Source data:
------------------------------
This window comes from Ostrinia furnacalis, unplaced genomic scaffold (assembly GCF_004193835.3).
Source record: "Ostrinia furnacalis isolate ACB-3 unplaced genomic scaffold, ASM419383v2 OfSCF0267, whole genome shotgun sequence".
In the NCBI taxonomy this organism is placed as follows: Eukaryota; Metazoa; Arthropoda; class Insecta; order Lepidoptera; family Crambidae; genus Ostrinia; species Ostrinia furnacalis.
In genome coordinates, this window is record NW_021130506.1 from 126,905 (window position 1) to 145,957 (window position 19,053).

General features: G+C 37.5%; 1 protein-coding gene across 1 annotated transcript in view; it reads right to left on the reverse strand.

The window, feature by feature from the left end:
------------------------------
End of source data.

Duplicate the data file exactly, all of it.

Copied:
This window comes from Ostrinia furnacalis, unplaced genomic scaffold (assembly GCF_004193835.3).
Source record: "Ostrinia furnacalis isolate ACB-3 unplaced genomic scaffold, ASM419383v2 OfSCF0267, whole genome shotgun sequence".
In the NCBI taxonomy this organism is placed as follows: Eukaryota; Metazoa; Arthropoda; class Insecta; order Lepidoptera; family Crambidae; genus Ostrinia; species Ostrinia furnacalis.
In genome coordinates, this window is record NW_021130506.1 from 126,905 (window position 1) to 145,957 (window position 19,053).

General features: G+C 37.5%; 1 protein-coding gene across 1 annotated transcript in view; it reads right to left on the reverse strand.

The window, feature by feature from the left end: